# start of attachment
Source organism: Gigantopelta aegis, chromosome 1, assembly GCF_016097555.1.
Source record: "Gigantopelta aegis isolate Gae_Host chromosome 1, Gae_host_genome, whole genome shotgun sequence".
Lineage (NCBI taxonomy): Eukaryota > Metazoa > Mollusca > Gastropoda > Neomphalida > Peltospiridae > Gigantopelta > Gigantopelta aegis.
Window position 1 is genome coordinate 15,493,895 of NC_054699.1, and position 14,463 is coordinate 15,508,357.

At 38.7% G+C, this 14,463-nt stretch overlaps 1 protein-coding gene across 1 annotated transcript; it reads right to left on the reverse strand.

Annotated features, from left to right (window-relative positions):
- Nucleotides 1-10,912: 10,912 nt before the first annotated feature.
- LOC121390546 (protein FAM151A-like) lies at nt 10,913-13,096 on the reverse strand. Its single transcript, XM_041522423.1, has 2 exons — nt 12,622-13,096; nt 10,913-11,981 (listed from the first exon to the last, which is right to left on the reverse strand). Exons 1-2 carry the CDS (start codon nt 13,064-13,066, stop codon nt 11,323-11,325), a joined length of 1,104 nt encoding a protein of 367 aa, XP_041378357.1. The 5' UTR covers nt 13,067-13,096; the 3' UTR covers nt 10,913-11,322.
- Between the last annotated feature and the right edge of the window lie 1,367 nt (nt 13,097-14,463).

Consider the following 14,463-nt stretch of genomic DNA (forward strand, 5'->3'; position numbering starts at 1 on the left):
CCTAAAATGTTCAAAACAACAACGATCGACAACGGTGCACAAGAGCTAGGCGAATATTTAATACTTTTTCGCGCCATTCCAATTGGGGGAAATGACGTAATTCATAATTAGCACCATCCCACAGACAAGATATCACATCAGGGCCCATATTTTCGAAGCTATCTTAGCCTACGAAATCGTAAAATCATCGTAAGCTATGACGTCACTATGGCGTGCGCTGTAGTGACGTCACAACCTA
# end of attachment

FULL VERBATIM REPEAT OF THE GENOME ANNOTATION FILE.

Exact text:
Source organism: Gigantopelta aegis, chromosome 1, assembly GCF_016097555.1.
Source record: "Gigantopelta aegis isolate Gae_Host chromosome 1, Gae_host_genome, whole genome shotgun sequence".
Lineage (NCBI taxonomy): Eukaryota > Metazoa > Mollusca > Gastropoda > Neomphalida > Peltospiridae > Gigantopelta > Gigantopelta aegis.
Window position 1 is genome coordinate 15,493,895 of NC_054699.1, and position 14,463 is coordinate 15,508,357.

At 38.7% G+C, this 14,463-nt stretch overlaps 1 protein-coding gene across 1 annotated transcript; it reads right to left on the reverse strand.

Annotated features, from left to right (window-relative positions):
- Nucleotides 1-10,912: 10,912 nt before the first annotated feature.
- LOC121390546 (protein FAM151A-like) lies at nt 10,913-13,096 on the reverse strand. Its single transcript, XM_041522423.1, has 2 exons — nt 12,622-13,096; nt 10,913-11,981 (listed from the first exon to the last, which is right to left on the reverse strand). Exons 1-2 carry the CDS (start codon nt 13,064-13,066, stop codon nt 11,323-11,325), a joined length of 1,104 nt encoding a protein of 367 aa, XP_041378357.1. The 5' UTR covers nt 13,067-13,096; the 3' UTR covers nt 10,913-11,322.
- Between the last annotated feature and the right edge of the window lie 1,367 nt (nt 13,097-14,463).

Consider the following 14,463-nt stretch of genomic DNA (forward strand, 5'->3'; position numbering starts at 1 on the left):
CCTAAAATGTTCAAAACAACAACGATCGACAACGGTGCACAAGAGCTAGGCGAATATTTAATACTTTTTCGCGCCATTCCAATTGGGGGAAATGACGTAATTCATAATTAGCACCATCCCACAGACAAGATATCACATCAGGGCCCATATTTTCGAAGCTATCTTAGCCTACGAAATCGTAAAATCATCGTAAGCTATGACGTCACTATGGCGTGCGCTGTAGTGACGTCACAACCTA